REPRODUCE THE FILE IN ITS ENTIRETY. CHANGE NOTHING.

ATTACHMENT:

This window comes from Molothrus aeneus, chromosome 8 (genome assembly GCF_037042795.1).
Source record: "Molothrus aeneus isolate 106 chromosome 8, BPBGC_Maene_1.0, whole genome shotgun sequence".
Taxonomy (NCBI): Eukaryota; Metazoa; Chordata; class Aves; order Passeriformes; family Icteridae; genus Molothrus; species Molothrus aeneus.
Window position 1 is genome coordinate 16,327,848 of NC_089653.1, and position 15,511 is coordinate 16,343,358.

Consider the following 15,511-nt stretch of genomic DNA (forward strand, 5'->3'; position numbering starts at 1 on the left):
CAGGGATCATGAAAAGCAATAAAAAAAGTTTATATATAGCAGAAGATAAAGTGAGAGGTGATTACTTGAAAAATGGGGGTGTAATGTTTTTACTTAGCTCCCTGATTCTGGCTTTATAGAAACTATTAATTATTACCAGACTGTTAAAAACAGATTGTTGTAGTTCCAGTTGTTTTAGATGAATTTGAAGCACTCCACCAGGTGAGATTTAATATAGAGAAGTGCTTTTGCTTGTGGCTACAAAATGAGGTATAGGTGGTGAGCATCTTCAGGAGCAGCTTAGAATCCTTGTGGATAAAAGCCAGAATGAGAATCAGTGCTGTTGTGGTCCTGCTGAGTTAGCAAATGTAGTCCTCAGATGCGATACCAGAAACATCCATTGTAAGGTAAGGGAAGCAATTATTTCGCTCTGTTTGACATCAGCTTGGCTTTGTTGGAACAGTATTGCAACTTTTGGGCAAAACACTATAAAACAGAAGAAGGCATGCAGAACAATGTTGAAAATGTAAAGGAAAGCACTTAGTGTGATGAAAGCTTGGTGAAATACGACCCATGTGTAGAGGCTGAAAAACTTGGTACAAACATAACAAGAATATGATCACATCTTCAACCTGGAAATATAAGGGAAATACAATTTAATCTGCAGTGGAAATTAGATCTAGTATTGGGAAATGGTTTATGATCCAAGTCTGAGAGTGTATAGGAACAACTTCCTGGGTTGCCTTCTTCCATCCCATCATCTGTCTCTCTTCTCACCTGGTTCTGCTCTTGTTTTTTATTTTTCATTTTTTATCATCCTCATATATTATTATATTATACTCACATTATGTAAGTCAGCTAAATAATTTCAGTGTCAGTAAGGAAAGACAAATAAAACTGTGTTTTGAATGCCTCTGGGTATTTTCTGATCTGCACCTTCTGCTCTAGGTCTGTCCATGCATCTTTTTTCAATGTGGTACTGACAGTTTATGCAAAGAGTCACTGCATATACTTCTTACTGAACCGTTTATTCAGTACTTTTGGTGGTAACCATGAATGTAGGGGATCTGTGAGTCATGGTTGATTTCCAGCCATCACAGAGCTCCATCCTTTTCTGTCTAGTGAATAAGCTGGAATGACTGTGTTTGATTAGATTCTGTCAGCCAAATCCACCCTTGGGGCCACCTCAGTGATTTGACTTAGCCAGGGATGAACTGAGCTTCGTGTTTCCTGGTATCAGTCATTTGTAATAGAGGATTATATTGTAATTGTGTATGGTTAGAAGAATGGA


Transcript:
This window comes from Molothrus aeneus, chromosome 8 (genome assembly GCF_037042795.1).
Source record: "Molothrus aeneus isolate 106 chromosome 8, BPBGC_Maene_1.0, whole genome shotgun sequence".
Taxonomy (NCBI): Eukaryota; Metazoa; Chordata; class Aves; order Passeriformes; family Icteridae; genus Molothrus; species Molothrus aeneus.
Window position 1 is genome coordinate 16,327,848 of NC_089653.1, and position 15,511 is coordinate 16,343,358.

Consider the following 15,511-nt stretch of genomic DNA (forward strand, 5'->3'; position numbering starts at 1 on the left):
CAGGGATCATGAAAAGCAATAAAAAAAGTTTATATATAGCAGAAGATAAAGTGAGAGGTGATTACTTGAAAAATGGGGGTGTAATGTTTTTACTTAGCTCCCTGATTCTGGCTTTATAGAAACTATTAATTATTACCAGACTGTTAAAAACAGATTGTTGTAGTTCCAGTTGTTTTAGATGAATTTGAAGCACTCCACCAGGTGAGATTTAATATAGAGAAGTGCTTTTGCTTGTGGCTACAAAATGAGGTATAGGTGGTGAGCATCTTCAGGAGCAGCTTAGAATCCTTGTGGATAAAAGCCAGAATGAGAATCAGTGCTGTTGTGGTCCTGCTGAGTTAGCAAATGTAGTCCTCAGATGCGATACCAGAAACATCCATTGTAAGGTAAGGGAAGCAATTATTTCGCTCTGTTTGACATCAGCTTGGCTTTGTTGGAACAGTATTGCAACTTTTGGGCAAAACACTATAAAACAGAAGAAGGCATGCAGAACAATGTTGAAAATGTAAAGGAAAGCACTTAGTGTGATGAAAGCTTGGTGAAATACGACCCATGTGTAGAGGCTGAAAAACTTGGTACAAACATAACAAGAATATGATCACATCTTCAACCTGGAAATATAAGGGAAATACAATTTAATCTGCAGTGGAAATTAGATCTAGTATTGGGAAATGGTTTATGATCCAAGTCTGAGAGTGTATAGGAACAACTTCCTGGGTTGCCTTCTTCCATCCCATCATCTGTCTCTCTTCTCACCTGGTTCTGCTCTTGTTTTTTATTTTTCATTTTTTATCATCCTCATATATTATTATATTATACTCACATTATGTAAGTCAGCTAAATAATTTCAGTGTCAGTAAGGAAAGACAAATAAAACTGTGTTTTGAATGCCTCTGGGTATTTTCTGATCTGCACCTTCTGCTCTAGGTCTGTCCATGCATCTTTTTTCAATGTGGTACTGACAGTTTATGCAAAGAGTCACTGCATATACTTCTTACTGAACCGTTTATTCAGTACTTTTGGTGGTAACCATGAATGTAGGGGATCTGTGAGTCATGGTTGATTTCCAGCCATCACAGAGCTCCATCCTTTTCTGTCTAGTGAATAAGCTGGAATGACTGTGTTTGATTAGATTCTGTCAGCCAAATCCACCCTTGGGGCCACCTCAGTGATTTGACTTAGCCAGGGATGAACTGAGCTTCGTGTTTCCTGGTATCAGTCATTTGTAATAGAGGATTATATTGTAATTGTGTATGGTTAGAAGAATGGA